Top Tips for Great Grades
by Sophia Auld
Returning to college can be an intimidating experience, especially
after an extended break from study. It may have been a long time since completing
your undergraduate degree. You are probably going to an unfamiliar institution, with
different professors, new technology and a host of responsibilities you didn't have
as an undergraduate. But academic success is possible. These are my top six tips for
getting great grades as a graduate student.
1. Get to know the people who will be grading your work.
Like each of us, your lecturers and tutors have their favourite topics; things they
are passionate about. They will certainly have definite views about the subject
matter of your course. Listen carefully during lectures and tutorials. Take notice
of non-verbal signals like tone of voice and body language. If you are studying
online, look for repeating themes and strong opinions. Check out their website or
blog. Read the books and papers they've written. If you can find out what their
passions are, you can tap into them in your essay and exam papers.
Don't get me wrong. I'm not advocating that you 'suck up' to your lecturers by
writing pieces that pander to their pet opinions. Nor do you necessarily have to
agree with them. You may disagree vehemently, and if you can put up a good argument
for your case, your grades shouldn't suffer. But by keying in to their favourite
ideas, you are creating an immediate connection with them. At a neurological level,
you will be targeting well established pathways of thought. This triggers a positive
response to your work, and will help it stand out from the crowd. We all like to
think we have been heard and understood.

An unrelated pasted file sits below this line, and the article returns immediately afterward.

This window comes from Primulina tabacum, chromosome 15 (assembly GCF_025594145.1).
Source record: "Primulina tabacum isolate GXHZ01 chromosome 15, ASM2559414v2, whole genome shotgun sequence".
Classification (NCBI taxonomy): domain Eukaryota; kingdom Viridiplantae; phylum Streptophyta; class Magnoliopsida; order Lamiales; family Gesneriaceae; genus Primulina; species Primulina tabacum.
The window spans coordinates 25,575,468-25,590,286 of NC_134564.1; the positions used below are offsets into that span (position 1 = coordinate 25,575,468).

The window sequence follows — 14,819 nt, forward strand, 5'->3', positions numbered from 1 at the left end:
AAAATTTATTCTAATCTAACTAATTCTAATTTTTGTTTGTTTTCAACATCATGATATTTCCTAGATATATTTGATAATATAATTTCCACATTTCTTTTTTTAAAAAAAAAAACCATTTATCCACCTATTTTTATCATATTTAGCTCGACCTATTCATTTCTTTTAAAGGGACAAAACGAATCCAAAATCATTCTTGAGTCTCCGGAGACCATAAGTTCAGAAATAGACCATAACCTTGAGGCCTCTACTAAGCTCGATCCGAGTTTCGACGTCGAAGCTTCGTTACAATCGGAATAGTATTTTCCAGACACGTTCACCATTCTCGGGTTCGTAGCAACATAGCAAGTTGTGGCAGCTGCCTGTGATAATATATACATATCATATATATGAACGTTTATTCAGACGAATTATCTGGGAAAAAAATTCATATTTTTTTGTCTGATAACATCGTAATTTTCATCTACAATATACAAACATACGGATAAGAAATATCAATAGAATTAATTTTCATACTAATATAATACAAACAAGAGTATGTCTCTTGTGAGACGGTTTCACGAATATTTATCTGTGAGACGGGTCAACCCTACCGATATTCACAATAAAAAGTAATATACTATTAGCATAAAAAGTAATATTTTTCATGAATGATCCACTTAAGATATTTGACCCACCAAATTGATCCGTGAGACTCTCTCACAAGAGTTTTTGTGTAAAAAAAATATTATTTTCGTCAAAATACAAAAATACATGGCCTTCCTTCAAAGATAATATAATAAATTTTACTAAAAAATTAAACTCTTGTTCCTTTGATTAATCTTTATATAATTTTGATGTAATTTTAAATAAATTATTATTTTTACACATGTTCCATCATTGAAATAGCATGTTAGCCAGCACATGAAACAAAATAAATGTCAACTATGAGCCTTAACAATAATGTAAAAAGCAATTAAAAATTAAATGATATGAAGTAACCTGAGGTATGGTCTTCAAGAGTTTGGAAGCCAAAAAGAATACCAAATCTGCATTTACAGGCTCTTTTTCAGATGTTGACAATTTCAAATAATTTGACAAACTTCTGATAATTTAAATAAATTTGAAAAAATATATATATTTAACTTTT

2. Read the question and answer it. This may sound super obvious, but many students still struggle with doing it. The
trouble is, when researching, you can uncover so much interesting information that
may be relevant to the topic. You need to be ruthless in honing in on what the
question is asking.
It's a bit like looking through a telescope. You might start out with a wide view,
to get a general picture of the vicinity you are examining. Your introduction can
include some of this background information, provided it is relevant. But you need
to narrow your focus if you are going to study something in detail.
Read the question very carefully. Take note of the key words. Figure out what sort
of information the questioner is trying to extract from your answer. For example, if
you are given a question containing 'compare and contrast', you are being asked to
examine similarities and differences between the items. Your answer should be as
complete and succinct as possible within the allotted word limit. And always stick
within the word limit. Busy professors don't want to be wading through mammoth tomes
if they've asked for 2000 words.
3. Use words from the question in your response. Following on from above, try to incorporate words from the question into your
answer. This helps the person grading your paper see that you are actually answering
the question. It also keeps your focus directed on what was asked. For example, if
you are asked to examine three common themes in, say, the writing of Stephen King,
use paragraphs beginning with something like, 'The first common theme in King's
Again, this seems obvious. But, if your professor has graded fifty papers on the
same topic, they might be pretty jaded by the time yours crops up. Make it easy for
them to see that you've understood and answered the question.